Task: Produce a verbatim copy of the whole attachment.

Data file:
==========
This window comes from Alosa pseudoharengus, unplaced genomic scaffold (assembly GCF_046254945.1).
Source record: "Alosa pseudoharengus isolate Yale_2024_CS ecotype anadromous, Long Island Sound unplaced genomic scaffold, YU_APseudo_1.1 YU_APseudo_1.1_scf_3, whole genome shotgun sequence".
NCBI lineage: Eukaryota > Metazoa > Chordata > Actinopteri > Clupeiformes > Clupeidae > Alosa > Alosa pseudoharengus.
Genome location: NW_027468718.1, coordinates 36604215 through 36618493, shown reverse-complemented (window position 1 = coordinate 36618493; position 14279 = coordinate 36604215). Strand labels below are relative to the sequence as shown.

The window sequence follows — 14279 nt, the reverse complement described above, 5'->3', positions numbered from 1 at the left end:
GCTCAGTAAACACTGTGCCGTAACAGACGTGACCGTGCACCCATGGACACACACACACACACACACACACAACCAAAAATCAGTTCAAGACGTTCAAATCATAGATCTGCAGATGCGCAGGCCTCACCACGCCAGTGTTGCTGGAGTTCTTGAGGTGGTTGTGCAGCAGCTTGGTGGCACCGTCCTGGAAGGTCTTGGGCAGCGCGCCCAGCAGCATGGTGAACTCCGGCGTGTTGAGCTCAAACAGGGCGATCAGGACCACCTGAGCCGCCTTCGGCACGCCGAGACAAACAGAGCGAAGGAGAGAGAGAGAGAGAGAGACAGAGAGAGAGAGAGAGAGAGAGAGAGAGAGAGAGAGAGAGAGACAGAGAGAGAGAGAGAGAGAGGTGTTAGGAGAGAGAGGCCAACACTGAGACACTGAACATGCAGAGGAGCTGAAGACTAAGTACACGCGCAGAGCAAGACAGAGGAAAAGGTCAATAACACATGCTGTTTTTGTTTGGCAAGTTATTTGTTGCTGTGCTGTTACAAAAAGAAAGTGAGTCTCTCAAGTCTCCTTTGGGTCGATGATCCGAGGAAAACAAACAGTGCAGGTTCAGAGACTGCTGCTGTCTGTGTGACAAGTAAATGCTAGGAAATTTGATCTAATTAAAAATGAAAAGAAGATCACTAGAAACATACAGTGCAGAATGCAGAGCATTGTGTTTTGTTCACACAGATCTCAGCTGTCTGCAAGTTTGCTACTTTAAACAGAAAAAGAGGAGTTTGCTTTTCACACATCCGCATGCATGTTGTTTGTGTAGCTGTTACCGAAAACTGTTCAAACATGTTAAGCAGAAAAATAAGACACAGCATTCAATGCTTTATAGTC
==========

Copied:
This window comes from Alosa pseudoharengus, unplaced genomic scaffold (assembly GCF_046254945.1).
Source record: "Alosa pseudoharengus isolate Yale_2024_CS ecotype anadromous, Long Island Sound unplaced genomic scaffold, YU_APseudo_1.1 YU_APseudo_1.1_scf_3, whole genome shotgun sequence".
NCBI lineage: Eukaryota > Metazoa > Chordata > Actinopteri > Clupeiformes > Clupeidae > Alosa > Alosa pseudoharengus.
Genome location: NW_027468718.1, coordinates 36604215 through 36618493, shown reverse-complemented (window position 1 = coordinate 36618493; position 14279 = coordinate 36604215). Strand labels below are relative to the sequence as shown.

The window sequence follows — 14279 nt, the reverse complement described above, 5'->3', positions numbered from 1 at the left end:
GCTCAGTAAACACTGTGCCGTAACAGACGTGACCGTGCACCCATGGACACACACACACACACACACACACAACCAAAAATCAGTTCAAGACGTTCAAATCATAGATCTGCAGATGCGCAGGCCTCACCACGCCAGTGTTGCTGGAGTTCTTGAGGTGGTTGTGCAGCAGCTTGGTGGCACCGTCCTGGAAGGTCTTGGGCAGCGCGCCCAGCAGCATGGTGAACTCCGGCGTGTTGAGCTCAAACAGGGCGATCAGGACCACCTGAGCCGCCTTCGGCACGCCGAGACAAACAGAGCGAAGGAGAGAGAGAGAGAGAGAGACAGAGAGAGAGAGAGAGAGAGAGAGAGAGAGAGAGAGAGAGAGACAGAGAGAGAGAGAGAGAGAGGTGTTAGGAGAGAGAGGCCAACACTGAGACACTGAACATGCAGAGGAGCTGAAGACTAAGTACACGCGCAGAGCAAGACAGAGGAAAAGGTCAATAACACATGCTGTTTTTGTTTGGCAAGTTATTTGTTGCTGTGCTGTTACAAAAAGAAAGTGAGTCTCTCAAGTCTCCTTTGGGTCGATGATCCGAGGAAAACAAACAGTGCAGGTTCAGAGACTGCTGCTGTCTGTGTGACAAGTAAATGCTAGGAAATTTGATCTAATTAAAAATGAAAAGAAGATCACTAGAAACATACAGTGCAGAATGCAGAGCATTGTGTTTTGTTCACACAGATCTCAGCTGTCTGCAAGTTTGCTACTTTAAACAGAAAAAGAGGAGTTTGCTTTTCACACATCCGCATGCATGTTGTTTGTGTAGCTGTTACCGAAAACTGTTCAAACATGTTAAGCAGAAAAATAAGACACAGCATTCAATGCTTTATAGTC